Foo Fighters' Medicine at Midnight and Rock and Roll

There are few musicians as likeable as Dave Grohl.  Even if you hate the Foo Fighters, it is hard to not be drawn to Grohl's charisma.  He has fun; in an industry sopping with brooding histrionics, Grohl knows how blessed he is.  His current band was able to sneak into celebrity right before ClearChannel and the streaming services decimated rock and roll. Let's also not forget the flannel-laden elephant in the room regarding the constant royalty stream from his past work.    

Dave Grohl and the Foo Fighters have taken it upon themselves to be the ambassadors of rock and roll, and with lighters flickering, will die on that hill.  In own way it is incredibly refreshing.  For the past thirty(ish) years, since Grohl's other band (you may have heard of them) made it okay for rock music to be sensitive and vulnerable, the entire rock genre has undergone an evolution of consciousness.  This is absolutely a positive thing; it has lead to music having more genuine truth, and far less cliches.   But, not every musical experience needs to be an overtly emotional or intellectual experience...sometimes you just want to fucking rock.  Foo Fighters are the Pied Pipers of letting your hair down and having some distorted, major-chord fun.

On the other hand, it is not refreshing: in fact, it can grow to be quite stale.  Part of Foo Fighters staying true to rockin' and a rollin' is knowing their lane, and Grohl understands this.  Foo Fighters have carved a successful niche for themselves making music almost exclusively designed to fill stadiums.   The Foo Fighters can follow their own recipe to mint one platinum album after another, with fairly minimal effort.  Their latest release, Medicine at Midnight, offers the same feel-good riffing and familiar terrain one would expect with a Foo Fighters album.  No alarms, and no surprises.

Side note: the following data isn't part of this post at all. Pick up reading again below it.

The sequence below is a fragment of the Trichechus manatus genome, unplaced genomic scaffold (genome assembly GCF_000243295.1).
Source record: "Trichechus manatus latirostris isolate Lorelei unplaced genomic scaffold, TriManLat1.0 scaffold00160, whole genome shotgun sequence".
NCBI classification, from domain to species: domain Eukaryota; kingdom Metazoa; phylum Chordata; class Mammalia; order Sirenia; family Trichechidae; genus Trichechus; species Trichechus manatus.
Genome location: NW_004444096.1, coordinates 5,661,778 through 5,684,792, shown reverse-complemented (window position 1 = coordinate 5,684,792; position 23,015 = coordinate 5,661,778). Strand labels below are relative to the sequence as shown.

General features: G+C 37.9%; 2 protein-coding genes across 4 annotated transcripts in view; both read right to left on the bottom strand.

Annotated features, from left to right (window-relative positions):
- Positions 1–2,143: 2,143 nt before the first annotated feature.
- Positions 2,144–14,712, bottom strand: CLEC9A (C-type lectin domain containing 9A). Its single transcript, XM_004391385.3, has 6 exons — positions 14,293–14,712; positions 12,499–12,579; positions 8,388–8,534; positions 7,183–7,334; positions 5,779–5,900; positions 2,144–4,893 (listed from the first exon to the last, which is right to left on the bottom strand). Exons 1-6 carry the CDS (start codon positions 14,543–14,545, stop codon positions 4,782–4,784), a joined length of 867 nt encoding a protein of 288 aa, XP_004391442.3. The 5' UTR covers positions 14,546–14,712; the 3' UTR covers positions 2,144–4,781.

While the album was being recorded and mixed, Grohl referred to it as the Foo Fighters' "party album."  He isn't wrong, it is the most upbeat record the band has ever recorded.  Some funky guitar riffs and drum loops pepper the album, and that might get your head moving a bit.   The album is...a Foo Fighters album:  Three parts stadium shaking power rock and one part banal ballads. All the platitudes from their other albums.  There are no shortage of easily digestible earworm choruses to get fists pumping at their shows.  

In the end, though, Medicine at Midnight falls short, even by the standards they set.  The album simply lacks the hooks or the big moments, and the songs on this album will more than likely be set to the side, buried under better songs in their catalog that follow the exact same paradigm.  It's kind of funny, because it seems like Grohl uses all his creativity for the recording process (For example, each song on Sonic Highways was recorded in a different musically rich city, and influenced by its culture) rather than the actual music.  Are the Foo Fighters a marketing machine, or a rock band?

The best review I can give to Medicine at Midnight is that I have run out of things to say.  It is the same Foo Fighters record you have heard before, and will hear again on their next record.

Dave Grohl is still one of the coolest MF'ers on the planet, but Medicine at Midnight just isn't.  

Album Grade:  I would love to sit down with Dave Grohl and talk about other music, but not this album.  Nah.  

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